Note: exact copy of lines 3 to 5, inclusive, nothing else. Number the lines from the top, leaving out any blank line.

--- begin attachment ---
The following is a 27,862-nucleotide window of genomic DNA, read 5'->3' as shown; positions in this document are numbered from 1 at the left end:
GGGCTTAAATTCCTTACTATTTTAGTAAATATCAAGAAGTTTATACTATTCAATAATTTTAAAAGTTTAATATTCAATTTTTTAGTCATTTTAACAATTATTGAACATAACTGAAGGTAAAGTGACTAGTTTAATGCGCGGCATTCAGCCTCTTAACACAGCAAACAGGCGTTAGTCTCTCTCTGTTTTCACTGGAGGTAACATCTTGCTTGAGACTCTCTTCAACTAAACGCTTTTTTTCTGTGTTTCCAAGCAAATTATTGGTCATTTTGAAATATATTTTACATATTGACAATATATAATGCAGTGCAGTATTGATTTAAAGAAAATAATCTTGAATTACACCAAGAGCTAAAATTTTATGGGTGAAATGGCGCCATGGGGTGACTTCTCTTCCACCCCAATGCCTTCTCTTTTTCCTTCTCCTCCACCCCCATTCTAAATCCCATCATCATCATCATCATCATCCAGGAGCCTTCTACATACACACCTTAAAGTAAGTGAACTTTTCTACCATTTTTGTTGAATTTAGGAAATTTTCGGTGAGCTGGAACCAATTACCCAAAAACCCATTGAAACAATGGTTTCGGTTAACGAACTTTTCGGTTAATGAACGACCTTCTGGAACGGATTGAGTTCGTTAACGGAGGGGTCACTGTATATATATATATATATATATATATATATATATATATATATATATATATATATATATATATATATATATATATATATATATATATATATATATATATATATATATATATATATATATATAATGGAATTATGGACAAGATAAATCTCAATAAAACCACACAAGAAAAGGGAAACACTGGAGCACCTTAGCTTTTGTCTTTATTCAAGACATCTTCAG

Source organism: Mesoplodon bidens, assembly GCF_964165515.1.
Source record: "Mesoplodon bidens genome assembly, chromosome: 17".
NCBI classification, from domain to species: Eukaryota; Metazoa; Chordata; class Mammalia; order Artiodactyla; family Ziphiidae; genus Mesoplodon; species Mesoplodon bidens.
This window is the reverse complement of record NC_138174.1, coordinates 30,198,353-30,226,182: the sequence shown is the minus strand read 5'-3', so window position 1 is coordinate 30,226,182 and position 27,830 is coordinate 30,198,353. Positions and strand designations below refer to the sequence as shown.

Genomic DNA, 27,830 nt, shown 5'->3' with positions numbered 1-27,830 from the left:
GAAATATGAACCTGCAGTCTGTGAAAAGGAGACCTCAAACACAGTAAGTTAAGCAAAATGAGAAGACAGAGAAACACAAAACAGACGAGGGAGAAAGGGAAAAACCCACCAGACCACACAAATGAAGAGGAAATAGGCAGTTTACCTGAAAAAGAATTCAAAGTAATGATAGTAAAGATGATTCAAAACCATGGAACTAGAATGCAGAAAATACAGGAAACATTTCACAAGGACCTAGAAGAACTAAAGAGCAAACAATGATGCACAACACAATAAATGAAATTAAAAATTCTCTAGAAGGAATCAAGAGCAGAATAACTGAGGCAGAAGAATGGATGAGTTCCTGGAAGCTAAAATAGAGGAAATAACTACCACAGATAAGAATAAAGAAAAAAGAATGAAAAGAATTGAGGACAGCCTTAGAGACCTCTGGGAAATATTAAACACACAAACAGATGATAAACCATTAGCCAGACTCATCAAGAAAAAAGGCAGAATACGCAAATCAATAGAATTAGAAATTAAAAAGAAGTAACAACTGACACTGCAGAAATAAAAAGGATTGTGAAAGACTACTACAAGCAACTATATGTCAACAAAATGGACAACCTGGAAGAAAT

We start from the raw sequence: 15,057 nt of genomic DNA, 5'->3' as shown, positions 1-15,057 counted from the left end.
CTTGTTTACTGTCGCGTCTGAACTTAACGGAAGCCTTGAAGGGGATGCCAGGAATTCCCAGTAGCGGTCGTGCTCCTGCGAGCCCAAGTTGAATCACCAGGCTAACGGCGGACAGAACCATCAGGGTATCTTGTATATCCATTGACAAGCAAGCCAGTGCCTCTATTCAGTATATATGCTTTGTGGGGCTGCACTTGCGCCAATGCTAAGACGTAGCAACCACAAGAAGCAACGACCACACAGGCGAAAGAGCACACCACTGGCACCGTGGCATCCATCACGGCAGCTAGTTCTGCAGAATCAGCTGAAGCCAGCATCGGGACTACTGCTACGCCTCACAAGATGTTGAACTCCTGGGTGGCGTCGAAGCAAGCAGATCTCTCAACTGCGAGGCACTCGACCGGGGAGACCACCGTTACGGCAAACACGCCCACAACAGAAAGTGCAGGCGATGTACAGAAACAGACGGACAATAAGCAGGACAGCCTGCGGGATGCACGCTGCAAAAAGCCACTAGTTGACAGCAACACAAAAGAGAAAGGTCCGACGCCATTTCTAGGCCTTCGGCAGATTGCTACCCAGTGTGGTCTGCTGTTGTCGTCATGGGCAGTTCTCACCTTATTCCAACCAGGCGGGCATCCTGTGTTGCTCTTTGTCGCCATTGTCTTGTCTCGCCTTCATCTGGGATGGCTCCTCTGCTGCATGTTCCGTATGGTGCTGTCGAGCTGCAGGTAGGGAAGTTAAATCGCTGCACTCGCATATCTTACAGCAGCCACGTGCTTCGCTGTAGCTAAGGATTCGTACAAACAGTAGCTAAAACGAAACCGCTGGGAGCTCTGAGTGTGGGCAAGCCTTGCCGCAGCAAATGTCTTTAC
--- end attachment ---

Source organism: Mesoplodon bidens, assembly GCF_964165515.1.
Source record: "Mesoplodon bidens genome assembly, chromosome: 17".
NCBI classification, from domain to species: Eukaryota; Metazoa; Chordata; class Mammalia; order Artiodactyla; family Ziphiidae; genus Mesoplodon; species Mesoplodon bidens.